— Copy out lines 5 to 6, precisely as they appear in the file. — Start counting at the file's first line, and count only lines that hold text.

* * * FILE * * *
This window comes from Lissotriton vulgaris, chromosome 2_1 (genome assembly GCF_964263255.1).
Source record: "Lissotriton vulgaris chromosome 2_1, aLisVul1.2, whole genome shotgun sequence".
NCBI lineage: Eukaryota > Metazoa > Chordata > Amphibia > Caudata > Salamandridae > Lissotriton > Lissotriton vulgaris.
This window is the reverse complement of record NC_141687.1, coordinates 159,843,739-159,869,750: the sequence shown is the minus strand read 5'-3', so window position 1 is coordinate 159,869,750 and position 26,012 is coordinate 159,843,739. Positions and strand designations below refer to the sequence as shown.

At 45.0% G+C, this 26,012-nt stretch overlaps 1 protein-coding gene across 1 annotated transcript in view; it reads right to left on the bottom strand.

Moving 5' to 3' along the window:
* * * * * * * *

At 45.0% G+C, this 26,012-nt stretch overlaps 1 protein-coding gene across 1 annotated transcript in view; it reads right to left on the bottom strand.

Moving 5' to 3' along the window: